Given the central nature of work in our everyday life, self-isolation and quarantine can sometimes be hard. Our postmodernist addiction to work has transformed the blessing of free time into a nightmarish tyranny which deeply haunts our being as we languidly move about the new “iron cage” of our homes. For that reason, this list was born of a little creative use of leisure time. Featured here are 5 well-received, art-related films which will help you view your free time as a creative outlet and not a burden.
Russian Ark – Aleksandr Sokurov
Russian director Aleksandr Sokurov succeeds in composing an epic, dream aria in experimental cinema. It is inspired by and devoted to the Hermitage Museum in St.Petersburg. Inside the Hermitage “ark”, Russia’s scathing memoirs unravel a story so beautifully narrated that it manages to encapsulate the pure essence of the Russian national identity in its post-Soviet state. Sokurov mediates the notion of cultural identity by capturing the flow and fluidity of historical time in a pure, cinematic language that manifests itself in a single breath. This is expressed in how he moves his camera fiercely around the dark corners of the museum in a single, unbroken traveling shot.
Watch trailer for Russian Ark by Aleksandr Sokurov:
Dreams – Akira Kurosawa
Akira Kurosawa unveils his deepest thoughts and fears in this hauntingly beautiful art-house film which has been compiled as a collection of 8 fragmented vignettes. Each fragment is inspired by the director’s dreams. In these portrayals, Kurosawa’s magical realism and his love for modern tales blend together with a visually astonishing conceptualization of how dreams become reality.
Crows, the fifth dream, offers an immersion into a world created out of the paintings of Vincent Van Gogh. This dream depicts an impressionist space dominated by an impressive use of color. The visual fascination of the depiction reveals a loner protagonist interacting with and asking for directions of the people who compose Van Gogh’s paintings.
Watch trailer for Dreams by Akira Kurosawa:
David Lynch: The Art Life – Rick Barnes, Olivia Neergaard- Holm, Jon Nguyen
This beautiful art-house film gives an unprecedented insight into the artistic process of David Lynch, one of the best-selling surrealist directors in the world today. Through experimental, behind-the-scenes footage of Lynch working in his art studio, several mundane objects of everyday life can be seen transformed by his hands. Things such as his cigarettes, canvas, paintings, and even hair, become sacred totems through his art. Exclusive interviews with the artist help to create Lynch’s enigmatic portrait and shed light on his weird, surrealistic method.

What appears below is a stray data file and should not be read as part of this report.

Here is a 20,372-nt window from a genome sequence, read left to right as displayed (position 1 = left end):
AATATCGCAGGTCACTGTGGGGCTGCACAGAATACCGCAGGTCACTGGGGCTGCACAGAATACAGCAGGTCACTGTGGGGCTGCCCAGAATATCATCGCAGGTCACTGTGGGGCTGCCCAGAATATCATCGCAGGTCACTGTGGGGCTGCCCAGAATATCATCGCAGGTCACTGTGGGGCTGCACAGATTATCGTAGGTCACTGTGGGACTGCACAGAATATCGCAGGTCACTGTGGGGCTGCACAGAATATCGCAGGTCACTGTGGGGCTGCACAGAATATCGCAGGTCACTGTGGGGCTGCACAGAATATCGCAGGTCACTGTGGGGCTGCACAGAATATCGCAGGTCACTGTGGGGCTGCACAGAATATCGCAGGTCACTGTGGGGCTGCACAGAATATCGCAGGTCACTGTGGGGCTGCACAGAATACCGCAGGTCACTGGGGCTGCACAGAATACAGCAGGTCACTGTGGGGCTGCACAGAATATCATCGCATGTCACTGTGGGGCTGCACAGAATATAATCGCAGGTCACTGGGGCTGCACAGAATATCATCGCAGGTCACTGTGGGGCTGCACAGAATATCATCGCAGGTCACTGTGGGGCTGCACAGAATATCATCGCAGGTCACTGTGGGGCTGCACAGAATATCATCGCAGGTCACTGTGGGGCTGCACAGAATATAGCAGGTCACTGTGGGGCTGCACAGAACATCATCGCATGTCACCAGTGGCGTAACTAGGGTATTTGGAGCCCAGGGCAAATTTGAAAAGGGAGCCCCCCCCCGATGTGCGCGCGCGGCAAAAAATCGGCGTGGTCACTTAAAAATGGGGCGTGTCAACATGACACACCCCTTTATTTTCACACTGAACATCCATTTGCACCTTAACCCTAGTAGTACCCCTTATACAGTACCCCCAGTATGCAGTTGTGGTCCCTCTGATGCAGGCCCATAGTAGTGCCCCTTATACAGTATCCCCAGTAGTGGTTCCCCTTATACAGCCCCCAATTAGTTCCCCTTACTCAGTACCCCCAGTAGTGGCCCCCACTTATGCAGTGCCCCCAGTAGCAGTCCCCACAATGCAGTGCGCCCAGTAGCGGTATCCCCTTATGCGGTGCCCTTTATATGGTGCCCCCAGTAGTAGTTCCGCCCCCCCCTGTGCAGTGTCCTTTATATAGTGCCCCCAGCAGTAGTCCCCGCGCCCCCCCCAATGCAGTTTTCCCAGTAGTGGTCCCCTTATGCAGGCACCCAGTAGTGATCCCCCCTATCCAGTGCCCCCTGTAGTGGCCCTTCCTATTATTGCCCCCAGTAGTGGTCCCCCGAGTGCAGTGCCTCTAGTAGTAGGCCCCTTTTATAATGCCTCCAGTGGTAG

Rick Barnes, Olivia Neergaard- Holm, and Jon Nguyen try to offer a well-rounded portrait of David Lynch, but they soon become hypnotized by his mesmerizing personality. Despite this, The Art Life offers a thick description of Lynch’s artistic process. The film focuses on his paintings, even though it is a completely different medium from the art-related films that made him famous. As B. Kinsberg of the New York Times once wrote, “Lynch’s paintings are terrifying. One day, he just had a sudden urge to watch them move.”
Watch trailer for David Lynch: The Art Life:
Downtown 81 – Edo Bertoglio
Edo Betroglio creates a well-oiled, experimental cinema “time capsule” which engulfs the mind-blowing New York 80’s art scene. Downtown 81 captures that -once in a lifetime- New York moment through the eyes of Jean- Michael Basquiat. Basquiat was the star of the Neo-Expressionist movement and one of the most successful painters of his time. Rap, punk, experimental rock performers, painters, and the East Village art and music scenes join forces creating a previously un-imagined artistic boom. There are some beautiful camera moves around New York, and the film has terrific underground live music. This of course includes Basquiat’s no-wave band, Grey. But the real magic of the art-related film lies in Jean- Michael’s pursuit of beauty in New York’s underworld.
Watch trailer for Downtown 81 by Edo Bertoglio:
Ai WeiWei: Never Sorry – Alison Klayman
In this straight-forward, punch-in-the-face documentary, Klayman visually tells the story of Ai Weiwei, China’s most famous international artist. Her well-rounded art film offers important insights into each and every aspect of Ai WeiWei’s pluralistic career as a conceptual artist, photographer, activist, architect, and social critic. The result is an intimate, enigmatic and electric experimental cinema portrait of this deeply political and uncompromising artist. Which explains why he is one of the most known critics of the Chinese state. The take-home message of this art-related film should be Ai WeiWei’s words. “What counts,” he says, “are the tens of thousands of lives ruined because of poor construction of schools in Sichuan, because of blood sellers in Henan, because of industrial accidents in Guangdong, and because of the death penalty. These are the figures that really tell the tale of our era.”
Watch trailer for Ai WeiWei: Never Sorry by Alison Klayman:
George was born and raised in Athens, Greece. He is currently a research master student of Sociology of Culture and the Arts at the Erasmus University of Rotterdam. He wishes he was the lovechild of Alejandro Jodorowsky and Walter Benjamin.
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